Antonios Depression

Antonios Depression - Tim Hittmeier February 13, 2008 ENLT...

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Tim Hittmeier February 13, 2008 ENLT 320 Browning Antonio’s Depression In the Merchant of Venice, we see a play that was meant to be a comedy at the time it was written. However, we also see a tale of money (greed and generosity), love (heterosexual and homosexual), and emotion (joy and sadness). Antonio, one of the main characters in the play is also one of the most intriguing. While reading the play I kept going back to that first question that I developed: why is Antonio sad. My answer came back as a couple of different reasons; he feels dissatisfied with life and the material thoughts and motivations that the world revolves around. He is also having doubts about his own spirituality. Another reason is his unreturned love that he gives to Bassanio. The play revolves around Bassanio's love for Portia. Bassanio needs money to play the suitor to Portia in "style". His friend who loves him, Antonio, agrees to give him the money, but, because all of his money is invested in his merchant ships he must take a loan from the greedy Jew Shylock. Shylock loans him the money in exchange for a pound of his flesh if he does not pay the loan back on time. Bassanio wins Portia's hand, but, before they are joined together, Portia will disguise herself in order to win the freedom of Antonio when his ships meet with ruin and he cannot repay Shylock. Shylock ends up losing half his wealth and must convert before Portia is through with him. Antonio is a fascinating character study when it comes to psychology because he is such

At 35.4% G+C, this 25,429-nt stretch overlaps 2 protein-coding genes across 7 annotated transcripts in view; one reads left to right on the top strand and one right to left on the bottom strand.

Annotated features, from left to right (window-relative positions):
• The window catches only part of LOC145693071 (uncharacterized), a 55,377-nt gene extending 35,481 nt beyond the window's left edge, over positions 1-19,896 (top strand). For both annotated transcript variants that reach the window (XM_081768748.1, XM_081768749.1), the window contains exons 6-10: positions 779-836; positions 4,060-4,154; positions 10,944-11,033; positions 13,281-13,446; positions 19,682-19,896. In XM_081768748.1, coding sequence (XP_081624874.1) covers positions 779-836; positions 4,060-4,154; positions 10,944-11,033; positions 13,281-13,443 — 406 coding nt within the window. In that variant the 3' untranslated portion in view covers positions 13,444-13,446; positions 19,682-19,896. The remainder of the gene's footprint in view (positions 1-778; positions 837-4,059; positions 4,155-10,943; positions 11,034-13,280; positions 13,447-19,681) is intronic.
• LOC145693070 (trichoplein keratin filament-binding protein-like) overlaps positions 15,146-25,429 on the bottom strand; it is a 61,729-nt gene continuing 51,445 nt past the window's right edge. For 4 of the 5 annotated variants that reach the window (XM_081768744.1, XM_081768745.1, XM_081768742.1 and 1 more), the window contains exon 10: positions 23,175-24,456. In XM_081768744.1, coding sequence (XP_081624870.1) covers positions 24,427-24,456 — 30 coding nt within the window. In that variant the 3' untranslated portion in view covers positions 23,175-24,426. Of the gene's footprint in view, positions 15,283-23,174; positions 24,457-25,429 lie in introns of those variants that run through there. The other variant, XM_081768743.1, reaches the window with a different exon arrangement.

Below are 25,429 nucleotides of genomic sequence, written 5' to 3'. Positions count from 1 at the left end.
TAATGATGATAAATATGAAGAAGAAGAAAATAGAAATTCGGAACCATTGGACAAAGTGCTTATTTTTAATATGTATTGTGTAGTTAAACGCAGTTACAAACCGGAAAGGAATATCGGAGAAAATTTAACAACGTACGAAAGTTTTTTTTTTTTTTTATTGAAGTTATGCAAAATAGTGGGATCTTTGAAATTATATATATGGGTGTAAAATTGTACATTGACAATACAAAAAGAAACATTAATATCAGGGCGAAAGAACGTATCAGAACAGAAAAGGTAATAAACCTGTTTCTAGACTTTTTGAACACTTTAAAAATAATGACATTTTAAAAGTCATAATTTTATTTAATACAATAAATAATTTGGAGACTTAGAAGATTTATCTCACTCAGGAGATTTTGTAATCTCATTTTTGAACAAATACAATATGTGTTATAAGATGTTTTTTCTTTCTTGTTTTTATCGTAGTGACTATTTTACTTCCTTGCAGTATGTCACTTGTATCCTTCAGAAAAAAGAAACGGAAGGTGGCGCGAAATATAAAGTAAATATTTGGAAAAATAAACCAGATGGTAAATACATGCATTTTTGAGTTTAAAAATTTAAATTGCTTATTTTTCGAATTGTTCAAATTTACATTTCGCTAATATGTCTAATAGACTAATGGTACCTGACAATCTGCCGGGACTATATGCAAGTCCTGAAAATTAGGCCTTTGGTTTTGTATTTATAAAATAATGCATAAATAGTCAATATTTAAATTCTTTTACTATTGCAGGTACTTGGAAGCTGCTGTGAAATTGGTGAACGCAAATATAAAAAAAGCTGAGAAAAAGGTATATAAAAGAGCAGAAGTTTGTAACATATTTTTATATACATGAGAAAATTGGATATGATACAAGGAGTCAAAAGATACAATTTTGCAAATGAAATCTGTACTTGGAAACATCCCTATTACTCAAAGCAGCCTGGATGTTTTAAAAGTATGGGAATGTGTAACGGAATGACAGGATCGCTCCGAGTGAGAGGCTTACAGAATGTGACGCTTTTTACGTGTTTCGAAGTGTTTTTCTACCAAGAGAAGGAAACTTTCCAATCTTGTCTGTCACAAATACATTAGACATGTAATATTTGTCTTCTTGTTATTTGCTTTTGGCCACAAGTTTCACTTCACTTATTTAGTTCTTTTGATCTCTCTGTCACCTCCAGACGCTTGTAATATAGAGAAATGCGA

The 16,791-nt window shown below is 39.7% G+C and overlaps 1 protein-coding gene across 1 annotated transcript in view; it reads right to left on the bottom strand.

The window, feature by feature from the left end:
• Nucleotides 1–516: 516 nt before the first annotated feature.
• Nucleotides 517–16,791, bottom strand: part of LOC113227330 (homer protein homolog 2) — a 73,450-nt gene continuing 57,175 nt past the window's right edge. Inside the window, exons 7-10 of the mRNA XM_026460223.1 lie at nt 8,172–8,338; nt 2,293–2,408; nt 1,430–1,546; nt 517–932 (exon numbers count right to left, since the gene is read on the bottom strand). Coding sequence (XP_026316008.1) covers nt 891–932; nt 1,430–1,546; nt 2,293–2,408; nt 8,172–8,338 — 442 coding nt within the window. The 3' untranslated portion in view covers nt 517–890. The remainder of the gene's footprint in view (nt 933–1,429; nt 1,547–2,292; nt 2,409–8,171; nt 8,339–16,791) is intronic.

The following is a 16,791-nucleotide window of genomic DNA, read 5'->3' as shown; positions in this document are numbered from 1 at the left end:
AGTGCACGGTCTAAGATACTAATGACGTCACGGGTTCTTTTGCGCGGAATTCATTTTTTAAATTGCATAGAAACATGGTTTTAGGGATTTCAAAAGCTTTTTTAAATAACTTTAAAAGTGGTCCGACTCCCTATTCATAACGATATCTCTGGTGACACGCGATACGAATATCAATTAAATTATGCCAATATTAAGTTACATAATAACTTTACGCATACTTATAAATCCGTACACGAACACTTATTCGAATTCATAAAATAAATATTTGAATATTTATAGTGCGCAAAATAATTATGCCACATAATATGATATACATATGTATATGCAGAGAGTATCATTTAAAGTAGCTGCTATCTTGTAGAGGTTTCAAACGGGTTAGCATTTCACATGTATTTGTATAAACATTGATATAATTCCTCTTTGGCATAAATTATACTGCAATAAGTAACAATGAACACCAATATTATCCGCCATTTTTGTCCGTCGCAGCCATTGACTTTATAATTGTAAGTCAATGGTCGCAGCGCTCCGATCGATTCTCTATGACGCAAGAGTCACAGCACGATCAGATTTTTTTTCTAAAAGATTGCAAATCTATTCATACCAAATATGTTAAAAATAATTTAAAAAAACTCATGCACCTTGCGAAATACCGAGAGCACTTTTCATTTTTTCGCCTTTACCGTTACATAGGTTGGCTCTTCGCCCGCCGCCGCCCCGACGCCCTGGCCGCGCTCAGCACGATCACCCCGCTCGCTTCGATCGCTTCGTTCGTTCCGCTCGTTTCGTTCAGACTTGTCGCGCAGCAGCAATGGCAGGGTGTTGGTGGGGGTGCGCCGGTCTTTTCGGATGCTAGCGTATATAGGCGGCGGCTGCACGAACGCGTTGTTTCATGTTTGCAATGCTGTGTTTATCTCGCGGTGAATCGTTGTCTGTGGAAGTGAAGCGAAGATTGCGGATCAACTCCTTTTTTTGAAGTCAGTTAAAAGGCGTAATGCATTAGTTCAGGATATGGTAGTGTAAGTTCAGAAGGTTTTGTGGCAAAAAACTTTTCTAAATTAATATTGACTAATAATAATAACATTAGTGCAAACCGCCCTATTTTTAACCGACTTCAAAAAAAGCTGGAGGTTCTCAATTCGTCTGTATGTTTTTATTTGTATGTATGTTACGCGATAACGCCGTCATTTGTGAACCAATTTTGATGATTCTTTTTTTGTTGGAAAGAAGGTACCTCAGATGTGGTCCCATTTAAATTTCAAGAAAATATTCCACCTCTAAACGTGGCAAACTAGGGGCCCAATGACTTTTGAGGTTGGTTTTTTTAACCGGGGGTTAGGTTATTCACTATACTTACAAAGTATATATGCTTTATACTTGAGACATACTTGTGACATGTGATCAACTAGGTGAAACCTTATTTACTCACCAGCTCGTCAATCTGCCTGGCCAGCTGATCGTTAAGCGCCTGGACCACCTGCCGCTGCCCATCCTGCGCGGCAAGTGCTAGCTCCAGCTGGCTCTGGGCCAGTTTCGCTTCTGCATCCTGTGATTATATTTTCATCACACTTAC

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a sad but noble character. He is world-weary and life's material things do not bring him joy. He is also confused about his sadness. As he says in the opening speech of the play, "In sooth, I know not why I an so sad:/It wearies me; you say it wearies you;/But how I caught it, found it, or came by it,/What stuff 'tis made of, whereof it is born, I am to learn;/And such a want-wit sadness makes of me/That I have much ado to know myself" (1.1.1-7) Antonio explains he has scattered his investment risks quite adequately, so it is not his "merchandize" that makes him sad. Yet, he does admit that he feels it is his nature to be sad, as if he has a chemical imbalance that classifies him as clinically depressed, "I hold the world but as the world, Gratiano-/A stage, where every man must play a part,/And mine a sad one" (1.1.77-79). However, if we explore the play more closely, we see that there are some valid external reasons that may be adding to Antonio's imbalance of humors. One of these is that he is suffering from the existential dilemma to
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Antonios Depression - Tim Hittmeier February 13, 2008 ENLT...

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